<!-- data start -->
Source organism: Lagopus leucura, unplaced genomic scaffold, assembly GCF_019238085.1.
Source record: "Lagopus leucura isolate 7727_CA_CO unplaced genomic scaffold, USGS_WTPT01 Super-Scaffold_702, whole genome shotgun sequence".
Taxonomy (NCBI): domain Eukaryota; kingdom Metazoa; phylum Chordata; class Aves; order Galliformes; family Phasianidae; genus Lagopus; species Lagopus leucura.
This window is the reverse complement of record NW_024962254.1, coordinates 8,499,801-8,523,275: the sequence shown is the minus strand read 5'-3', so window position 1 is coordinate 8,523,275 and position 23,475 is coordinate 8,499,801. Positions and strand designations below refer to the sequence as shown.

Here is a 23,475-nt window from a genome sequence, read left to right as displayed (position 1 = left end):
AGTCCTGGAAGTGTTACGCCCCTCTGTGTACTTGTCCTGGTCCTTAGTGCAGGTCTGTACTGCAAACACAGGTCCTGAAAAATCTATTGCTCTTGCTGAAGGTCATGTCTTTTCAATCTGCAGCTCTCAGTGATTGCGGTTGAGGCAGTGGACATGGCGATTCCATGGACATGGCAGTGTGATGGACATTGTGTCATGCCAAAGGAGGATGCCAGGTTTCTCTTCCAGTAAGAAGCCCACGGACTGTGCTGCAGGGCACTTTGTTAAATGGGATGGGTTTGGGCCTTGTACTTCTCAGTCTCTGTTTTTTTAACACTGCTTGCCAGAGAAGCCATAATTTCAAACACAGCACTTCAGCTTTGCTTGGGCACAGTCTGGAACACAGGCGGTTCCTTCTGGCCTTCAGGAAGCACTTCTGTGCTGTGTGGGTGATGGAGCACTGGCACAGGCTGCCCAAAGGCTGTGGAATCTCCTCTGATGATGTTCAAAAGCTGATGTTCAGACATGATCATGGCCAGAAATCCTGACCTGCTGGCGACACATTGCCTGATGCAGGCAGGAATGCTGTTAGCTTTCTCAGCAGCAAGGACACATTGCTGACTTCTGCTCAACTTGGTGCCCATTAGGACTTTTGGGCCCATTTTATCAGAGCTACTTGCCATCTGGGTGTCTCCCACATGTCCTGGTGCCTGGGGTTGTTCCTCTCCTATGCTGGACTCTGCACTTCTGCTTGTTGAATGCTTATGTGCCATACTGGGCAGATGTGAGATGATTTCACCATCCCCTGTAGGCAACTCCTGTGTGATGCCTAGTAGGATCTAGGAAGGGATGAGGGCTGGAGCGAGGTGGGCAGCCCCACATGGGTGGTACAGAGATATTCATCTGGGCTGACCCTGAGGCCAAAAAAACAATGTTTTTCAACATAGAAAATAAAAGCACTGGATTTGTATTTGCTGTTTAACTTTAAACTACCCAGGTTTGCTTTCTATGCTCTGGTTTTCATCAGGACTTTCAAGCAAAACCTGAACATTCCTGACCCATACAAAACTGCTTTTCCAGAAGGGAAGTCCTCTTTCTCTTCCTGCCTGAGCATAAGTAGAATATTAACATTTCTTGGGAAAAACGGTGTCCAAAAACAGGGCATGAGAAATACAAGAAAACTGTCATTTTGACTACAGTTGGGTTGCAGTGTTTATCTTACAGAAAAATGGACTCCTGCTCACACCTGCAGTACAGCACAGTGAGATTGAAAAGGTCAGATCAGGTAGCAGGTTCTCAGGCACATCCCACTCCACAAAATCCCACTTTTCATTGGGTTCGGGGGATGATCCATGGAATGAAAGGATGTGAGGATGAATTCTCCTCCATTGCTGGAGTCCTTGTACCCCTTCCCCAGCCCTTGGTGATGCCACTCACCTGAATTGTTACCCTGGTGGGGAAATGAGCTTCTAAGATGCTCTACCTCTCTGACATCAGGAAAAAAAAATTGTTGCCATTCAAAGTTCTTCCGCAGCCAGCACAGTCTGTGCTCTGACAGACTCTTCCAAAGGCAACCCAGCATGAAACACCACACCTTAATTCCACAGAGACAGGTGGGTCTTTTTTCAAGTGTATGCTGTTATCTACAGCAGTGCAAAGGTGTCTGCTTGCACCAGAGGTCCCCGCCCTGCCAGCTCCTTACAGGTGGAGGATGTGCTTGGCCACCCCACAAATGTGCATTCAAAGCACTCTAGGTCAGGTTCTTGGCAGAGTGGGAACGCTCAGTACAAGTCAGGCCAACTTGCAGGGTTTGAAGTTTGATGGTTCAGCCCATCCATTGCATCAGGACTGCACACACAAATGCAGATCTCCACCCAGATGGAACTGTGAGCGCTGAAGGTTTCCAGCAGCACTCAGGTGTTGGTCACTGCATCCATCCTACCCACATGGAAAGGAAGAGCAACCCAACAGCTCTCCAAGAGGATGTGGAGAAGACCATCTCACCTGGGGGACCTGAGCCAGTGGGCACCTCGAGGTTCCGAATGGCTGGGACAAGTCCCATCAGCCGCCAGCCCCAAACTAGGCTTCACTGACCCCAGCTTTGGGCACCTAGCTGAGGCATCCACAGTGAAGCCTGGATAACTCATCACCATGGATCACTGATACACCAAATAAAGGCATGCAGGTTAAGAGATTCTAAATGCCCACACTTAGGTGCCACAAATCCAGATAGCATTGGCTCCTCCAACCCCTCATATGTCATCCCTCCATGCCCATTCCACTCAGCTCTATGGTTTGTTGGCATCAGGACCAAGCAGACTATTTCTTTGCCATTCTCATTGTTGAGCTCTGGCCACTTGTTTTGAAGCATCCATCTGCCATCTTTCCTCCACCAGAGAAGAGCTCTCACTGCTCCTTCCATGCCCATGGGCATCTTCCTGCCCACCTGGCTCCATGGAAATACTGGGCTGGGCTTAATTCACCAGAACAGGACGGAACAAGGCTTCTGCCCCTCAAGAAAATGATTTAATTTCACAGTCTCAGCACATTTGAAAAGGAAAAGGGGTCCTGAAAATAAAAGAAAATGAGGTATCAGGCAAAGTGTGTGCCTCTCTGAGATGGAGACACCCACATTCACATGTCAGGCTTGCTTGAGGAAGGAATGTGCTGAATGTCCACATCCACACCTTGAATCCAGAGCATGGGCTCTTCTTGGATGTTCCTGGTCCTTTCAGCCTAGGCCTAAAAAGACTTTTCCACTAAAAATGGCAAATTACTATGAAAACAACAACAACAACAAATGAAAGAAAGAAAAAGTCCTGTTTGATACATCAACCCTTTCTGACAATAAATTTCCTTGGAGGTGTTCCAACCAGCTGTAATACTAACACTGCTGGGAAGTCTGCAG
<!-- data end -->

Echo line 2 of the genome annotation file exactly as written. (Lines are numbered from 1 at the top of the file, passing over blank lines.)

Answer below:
Source record: "Lagopus leucura isolate 7727_CA_CO unplaced genomic scaffold, USGS_WTPT01 Super-Scaffold_702, whole genome shotgun sequence".